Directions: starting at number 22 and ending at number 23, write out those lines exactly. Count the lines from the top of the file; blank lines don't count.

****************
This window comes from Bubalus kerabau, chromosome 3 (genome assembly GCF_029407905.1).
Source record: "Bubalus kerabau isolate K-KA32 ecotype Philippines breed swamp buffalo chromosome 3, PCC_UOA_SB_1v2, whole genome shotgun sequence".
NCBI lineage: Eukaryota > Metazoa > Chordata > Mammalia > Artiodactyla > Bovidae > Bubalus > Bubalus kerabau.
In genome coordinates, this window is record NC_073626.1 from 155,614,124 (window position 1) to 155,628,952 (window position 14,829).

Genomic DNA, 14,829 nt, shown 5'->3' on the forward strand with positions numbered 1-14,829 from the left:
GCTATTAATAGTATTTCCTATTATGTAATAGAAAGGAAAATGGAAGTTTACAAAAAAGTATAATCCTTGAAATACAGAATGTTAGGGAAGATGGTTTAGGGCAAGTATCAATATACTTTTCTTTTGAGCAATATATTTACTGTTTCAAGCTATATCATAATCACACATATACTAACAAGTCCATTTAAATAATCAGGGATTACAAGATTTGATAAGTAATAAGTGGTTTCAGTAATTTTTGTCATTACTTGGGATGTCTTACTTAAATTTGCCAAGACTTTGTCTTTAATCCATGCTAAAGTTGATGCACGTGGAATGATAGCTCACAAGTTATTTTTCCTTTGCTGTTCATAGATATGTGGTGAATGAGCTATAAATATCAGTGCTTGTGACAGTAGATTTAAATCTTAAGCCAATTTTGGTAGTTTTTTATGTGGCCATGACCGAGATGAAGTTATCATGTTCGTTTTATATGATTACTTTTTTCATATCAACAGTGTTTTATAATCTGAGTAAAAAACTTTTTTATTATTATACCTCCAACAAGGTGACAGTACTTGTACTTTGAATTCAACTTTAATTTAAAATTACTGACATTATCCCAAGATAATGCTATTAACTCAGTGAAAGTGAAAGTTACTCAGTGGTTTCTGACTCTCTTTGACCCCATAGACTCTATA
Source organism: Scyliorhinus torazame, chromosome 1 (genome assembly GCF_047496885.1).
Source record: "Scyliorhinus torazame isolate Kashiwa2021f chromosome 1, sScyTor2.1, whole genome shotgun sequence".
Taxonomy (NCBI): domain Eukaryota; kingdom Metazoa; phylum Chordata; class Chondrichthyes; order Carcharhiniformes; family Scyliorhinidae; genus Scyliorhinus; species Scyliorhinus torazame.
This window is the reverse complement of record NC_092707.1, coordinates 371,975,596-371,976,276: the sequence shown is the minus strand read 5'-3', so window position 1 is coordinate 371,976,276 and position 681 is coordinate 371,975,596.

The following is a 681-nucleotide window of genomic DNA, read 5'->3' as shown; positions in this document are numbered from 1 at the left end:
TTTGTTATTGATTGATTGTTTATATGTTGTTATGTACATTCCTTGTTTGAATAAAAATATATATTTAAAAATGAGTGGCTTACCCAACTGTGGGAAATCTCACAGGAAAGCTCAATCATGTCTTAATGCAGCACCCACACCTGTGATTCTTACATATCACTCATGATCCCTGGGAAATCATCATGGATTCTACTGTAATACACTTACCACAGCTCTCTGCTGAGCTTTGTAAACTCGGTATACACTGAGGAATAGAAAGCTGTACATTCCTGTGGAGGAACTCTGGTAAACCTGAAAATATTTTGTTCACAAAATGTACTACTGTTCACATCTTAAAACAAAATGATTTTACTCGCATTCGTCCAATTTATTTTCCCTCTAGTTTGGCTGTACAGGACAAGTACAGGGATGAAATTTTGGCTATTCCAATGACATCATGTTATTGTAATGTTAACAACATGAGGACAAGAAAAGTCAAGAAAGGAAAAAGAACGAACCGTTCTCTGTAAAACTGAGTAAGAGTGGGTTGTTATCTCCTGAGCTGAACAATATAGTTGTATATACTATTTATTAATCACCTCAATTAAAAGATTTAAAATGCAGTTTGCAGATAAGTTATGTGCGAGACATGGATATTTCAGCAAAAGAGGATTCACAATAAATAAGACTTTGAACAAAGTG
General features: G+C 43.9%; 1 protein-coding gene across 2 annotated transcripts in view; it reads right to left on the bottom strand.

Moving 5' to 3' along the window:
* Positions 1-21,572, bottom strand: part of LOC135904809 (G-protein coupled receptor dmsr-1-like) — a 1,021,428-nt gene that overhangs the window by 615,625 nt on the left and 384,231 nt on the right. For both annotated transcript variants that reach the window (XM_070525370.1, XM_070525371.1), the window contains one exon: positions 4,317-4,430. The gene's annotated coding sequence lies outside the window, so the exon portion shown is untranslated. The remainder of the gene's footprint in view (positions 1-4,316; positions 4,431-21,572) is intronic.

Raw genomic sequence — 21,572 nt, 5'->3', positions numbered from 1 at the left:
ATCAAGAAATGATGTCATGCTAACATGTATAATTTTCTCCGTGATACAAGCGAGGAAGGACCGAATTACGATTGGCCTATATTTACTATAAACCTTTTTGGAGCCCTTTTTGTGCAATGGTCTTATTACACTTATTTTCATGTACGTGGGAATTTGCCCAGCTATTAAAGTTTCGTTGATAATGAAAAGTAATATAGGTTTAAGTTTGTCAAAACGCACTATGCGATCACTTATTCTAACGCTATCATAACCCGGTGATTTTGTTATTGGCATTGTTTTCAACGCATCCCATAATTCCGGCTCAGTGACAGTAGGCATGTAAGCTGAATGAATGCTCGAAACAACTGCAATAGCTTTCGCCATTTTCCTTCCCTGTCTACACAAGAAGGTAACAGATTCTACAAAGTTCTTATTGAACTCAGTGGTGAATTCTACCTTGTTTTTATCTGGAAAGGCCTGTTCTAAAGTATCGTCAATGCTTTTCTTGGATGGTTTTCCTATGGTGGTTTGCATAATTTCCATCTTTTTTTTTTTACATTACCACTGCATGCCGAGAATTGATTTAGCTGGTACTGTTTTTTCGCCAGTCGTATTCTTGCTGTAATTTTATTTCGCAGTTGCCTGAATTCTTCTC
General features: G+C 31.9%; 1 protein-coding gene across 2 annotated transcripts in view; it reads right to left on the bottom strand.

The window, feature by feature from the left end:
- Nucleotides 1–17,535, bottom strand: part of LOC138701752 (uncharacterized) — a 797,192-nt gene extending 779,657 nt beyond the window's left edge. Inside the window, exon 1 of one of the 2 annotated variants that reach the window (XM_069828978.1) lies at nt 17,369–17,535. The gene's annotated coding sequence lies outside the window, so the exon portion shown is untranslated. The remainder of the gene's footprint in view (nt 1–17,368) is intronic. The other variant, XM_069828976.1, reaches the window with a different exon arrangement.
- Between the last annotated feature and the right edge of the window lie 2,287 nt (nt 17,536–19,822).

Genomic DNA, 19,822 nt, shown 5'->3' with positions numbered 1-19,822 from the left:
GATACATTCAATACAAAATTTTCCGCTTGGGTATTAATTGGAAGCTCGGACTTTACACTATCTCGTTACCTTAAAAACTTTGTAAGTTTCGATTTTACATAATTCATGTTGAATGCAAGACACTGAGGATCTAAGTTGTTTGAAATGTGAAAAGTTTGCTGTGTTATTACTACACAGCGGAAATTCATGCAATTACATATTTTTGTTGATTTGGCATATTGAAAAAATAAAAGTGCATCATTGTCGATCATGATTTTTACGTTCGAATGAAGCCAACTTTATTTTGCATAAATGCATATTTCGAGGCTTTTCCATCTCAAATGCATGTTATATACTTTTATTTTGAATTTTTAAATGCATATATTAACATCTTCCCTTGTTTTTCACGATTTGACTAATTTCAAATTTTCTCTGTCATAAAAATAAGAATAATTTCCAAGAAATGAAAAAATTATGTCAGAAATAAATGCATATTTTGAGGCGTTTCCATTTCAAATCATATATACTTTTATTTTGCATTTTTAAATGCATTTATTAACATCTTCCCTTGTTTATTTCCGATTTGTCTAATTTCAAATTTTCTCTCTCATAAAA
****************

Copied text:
Genomic DNA, 19,822 nt, shown 5'->3' with positions numbered 1-19,822 from the left:
GATACATTCAATACAAAATTTTCCGCTTGGGTATTAATTGGAAGCTCGGACTTTACACTATCTCGTTACCTTAAAAACTTTGTAAGTTTCGATTTTACATAATTCATGTTGAATGCAAGACACTGAGGATCTAAGTTGTTTGAAATGTGAAAAGTTTGCTGTGTTATTACTACACAGCGGAAATTCATGCAATTACATATTTTTGTTGATTTGGCATATTGAAAAAATAAAAGTGCATCATTGTCGATCATGATTTTTACGTTCGAATGAAGCCAACTTTATTTTGCATAAATGCATATTTCGAGGCTTTTCCATCTCAAATGCATGTTATATACTTTTATTTTGAATTTTTAAATGCATATATTAACATCTTCCCTTGTTTTTCACGATTTGACTAATTTCAAATTTTCTCTGTCATAAAAATAAGAATAATTTCCAAGAAATGAAAAAATTATGTCAGAAATAAATGCATATTTTGAGGCGTTTCCATTTCAAATCATATATACTTTTATTTTGCATTTTTAAATGCATTTATTAACATCTTCCCTTGTTTATTTCCGATTTGTCTAATTTCAAATTTTCTCTCTCATAAAA